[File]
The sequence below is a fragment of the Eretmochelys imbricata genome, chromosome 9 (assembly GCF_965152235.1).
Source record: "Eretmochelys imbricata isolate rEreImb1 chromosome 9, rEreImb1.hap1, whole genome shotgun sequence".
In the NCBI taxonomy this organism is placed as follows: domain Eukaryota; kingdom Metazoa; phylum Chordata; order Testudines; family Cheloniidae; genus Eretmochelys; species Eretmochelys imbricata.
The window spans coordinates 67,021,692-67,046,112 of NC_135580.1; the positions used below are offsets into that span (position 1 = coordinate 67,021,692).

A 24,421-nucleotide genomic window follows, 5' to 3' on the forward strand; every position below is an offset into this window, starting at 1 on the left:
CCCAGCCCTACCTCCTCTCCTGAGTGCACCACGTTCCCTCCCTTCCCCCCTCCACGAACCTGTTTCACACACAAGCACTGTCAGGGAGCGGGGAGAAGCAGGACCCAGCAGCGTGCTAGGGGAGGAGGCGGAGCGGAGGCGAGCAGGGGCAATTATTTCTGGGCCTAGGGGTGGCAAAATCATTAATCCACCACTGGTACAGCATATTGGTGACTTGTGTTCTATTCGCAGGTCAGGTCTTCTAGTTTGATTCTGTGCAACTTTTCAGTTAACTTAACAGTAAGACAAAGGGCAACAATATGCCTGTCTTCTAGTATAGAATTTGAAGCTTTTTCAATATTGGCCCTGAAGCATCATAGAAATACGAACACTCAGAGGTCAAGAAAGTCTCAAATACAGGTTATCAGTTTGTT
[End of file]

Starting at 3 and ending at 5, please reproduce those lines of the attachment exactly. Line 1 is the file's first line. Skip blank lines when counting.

In the NCBI taxonomy this organism is placed as follows: domain Eukaryota; kingdom Metazoa; phylum Chordata; order Testudines; family Cheloniidae; genus Eretmochelys; species Eretmochelys imbricata.
The window spans coordinates 67,021,692-67,046,112 of NC_135580.1; the positions used below are offsets into that span (position 1 = coordinate 67,021,692).

A 24,421-nucleotide genomic window follows, 5' to 3' on the forward strand; every position below is an offset into this window, starting at 1 on the left: